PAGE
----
What Hyatt learned from Two Roads, wellness programs
 
What Hyatt learned from Two Roads, wellness programs
15 APRIL 2019 7:41 AM

Rob Schnitz, SVP and associate general counsel at Hyatt Hotels Corporation, talks about the lessons his company has learned from its acquisition of Two Roads Hospitality, its wellness initiatives and years of operation. 

HOUSTON—When Hyatt Hotels Corporation acquired Two Roads Hospitality in November 2018 for $480 million, it was by no means the largest transaction in the world, said Rob Schnitz, SVP and associate general counsel at Hyatt. It was, however, a “huge acquisition” for Hyatt given Two Road’s size, complexity and overall value.

Speaking during a fireside chat at the 2019 Hospitality Law Conference, Schnitz said the Two Roads acquisition fit into Hyatt’s strategy of focusing on upper-scale travelers.

“We fit together really well,” he said. “It’s really been kind of amazing from what we thought would happen and what has happened in terms of what a good fit our companies have been culturally speaking.”

During the acquisition process, it was an “all hands on deck” situation, Schnitz said. It was a large transaction with a lot of complexity to it, especially since Two Roads had added several different brands over the years and there were many different existing management agreements, he said.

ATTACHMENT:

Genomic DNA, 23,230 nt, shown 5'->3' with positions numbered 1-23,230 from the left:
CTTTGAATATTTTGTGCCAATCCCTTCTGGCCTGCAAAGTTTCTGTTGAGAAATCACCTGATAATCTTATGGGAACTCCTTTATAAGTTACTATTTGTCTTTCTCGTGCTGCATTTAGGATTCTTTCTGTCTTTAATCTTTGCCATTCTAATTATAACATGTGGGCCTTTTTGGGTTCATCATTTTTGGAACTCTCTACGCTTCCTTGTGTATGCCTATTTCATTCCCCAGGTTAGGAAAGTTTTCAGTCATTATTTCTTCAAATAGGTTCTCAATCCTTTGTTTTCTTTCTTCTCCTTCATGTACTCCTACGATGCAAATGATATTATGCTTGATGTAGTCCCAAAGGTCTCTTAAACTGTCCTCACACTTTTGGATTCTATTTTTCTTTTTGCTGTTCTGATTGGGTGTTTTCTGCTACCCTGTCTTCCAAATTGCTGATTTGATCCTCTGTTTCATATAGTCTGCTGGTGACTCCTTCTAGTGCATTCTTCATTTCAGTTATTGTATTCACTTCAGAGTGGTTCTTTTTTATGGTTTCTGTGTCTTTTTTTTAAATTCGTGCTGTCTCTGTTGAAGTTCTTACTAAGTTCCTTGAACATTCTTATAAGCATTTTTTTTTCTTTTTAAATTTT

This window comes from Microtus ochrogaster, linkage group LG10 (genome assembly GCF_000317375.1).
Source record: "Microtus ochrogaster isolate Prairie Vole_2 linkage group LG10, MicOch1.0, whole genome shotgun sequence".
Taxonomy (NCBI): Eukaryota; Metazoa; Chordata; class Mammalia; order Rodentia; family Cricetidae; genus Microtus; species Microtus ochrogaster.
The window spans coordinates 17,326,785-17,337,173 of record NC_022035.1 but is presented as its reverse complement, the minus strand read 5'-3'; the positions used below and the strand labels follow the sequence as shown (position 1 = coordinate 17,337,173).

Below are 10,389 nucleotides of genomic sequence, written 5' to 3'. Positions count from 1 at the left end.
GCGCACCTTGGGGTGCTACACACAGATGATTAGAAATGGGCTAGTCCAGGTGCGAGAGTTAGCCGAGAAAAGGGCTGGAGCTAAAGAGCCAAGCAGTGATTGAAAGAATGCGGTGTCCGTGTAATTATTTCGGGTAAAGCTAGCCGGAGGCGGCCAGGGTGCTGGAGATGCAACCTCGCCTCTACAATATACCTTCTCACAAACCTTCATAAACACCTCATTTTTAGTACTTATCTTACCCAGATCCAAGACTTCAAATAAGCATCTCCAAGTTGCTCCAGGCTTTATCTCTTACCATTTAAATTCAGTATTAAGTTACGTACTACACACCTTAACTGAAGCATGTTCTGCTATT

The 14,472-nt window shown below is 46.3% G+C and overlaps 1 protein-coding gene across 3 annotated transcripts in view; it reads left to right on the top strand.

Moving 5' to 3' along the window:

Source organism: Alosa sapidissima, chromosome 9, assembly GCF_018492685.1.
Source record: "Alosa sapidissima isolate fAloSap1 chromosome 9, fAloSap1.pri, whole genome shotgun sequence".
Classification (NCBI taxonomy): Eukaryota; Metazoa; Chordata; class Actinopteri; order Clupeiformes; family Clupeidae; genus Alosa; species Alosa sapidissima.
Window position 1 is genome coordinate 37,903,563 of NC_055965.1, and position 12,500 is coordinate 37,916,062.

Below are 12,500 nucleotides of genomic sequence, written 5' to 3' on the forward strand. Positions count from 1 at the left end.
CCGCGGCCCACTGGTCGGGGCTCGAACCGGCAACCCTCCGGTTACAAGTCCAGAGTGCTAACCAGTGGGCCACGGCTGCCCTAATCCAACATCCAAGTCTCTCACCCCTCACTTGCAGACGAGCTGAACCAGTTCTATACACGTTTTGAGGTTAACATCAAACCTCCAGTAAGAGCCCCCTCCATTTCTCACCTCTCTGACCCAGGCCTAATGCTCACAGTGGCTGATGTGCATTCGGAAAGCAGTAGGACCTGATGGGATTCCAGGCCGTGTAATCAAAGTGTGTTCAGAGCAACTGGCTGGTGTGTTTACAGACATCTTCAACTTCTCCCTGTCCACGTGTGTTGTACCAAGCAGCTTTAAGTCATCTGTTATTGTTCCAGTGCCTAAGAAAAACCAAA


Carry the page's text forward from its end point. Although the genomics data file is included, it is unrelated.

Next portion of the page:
“It took a long time to digest,” he said. “We’re still digesting what we really have.”

The acquisition itself was like taking on a second job, he said, adding that Hyatt had to change some people’s job responsibilities to accommodate the transaction.

Though it required a great deal of work, when the deal was announced, it created a lot of excitement within Hyatt, he said, for employees, owners and guests.

Hyatt has things mapped out through the end of this year, but there will certainly be issues beyond that, Schnitz said. It has a general plan, but with something of this size, there’s still much they don’t know yet. The difficult part is trying to get everything moving in one direction, but with four new and different brands with different approaches, it will take a while to sort things out, he said.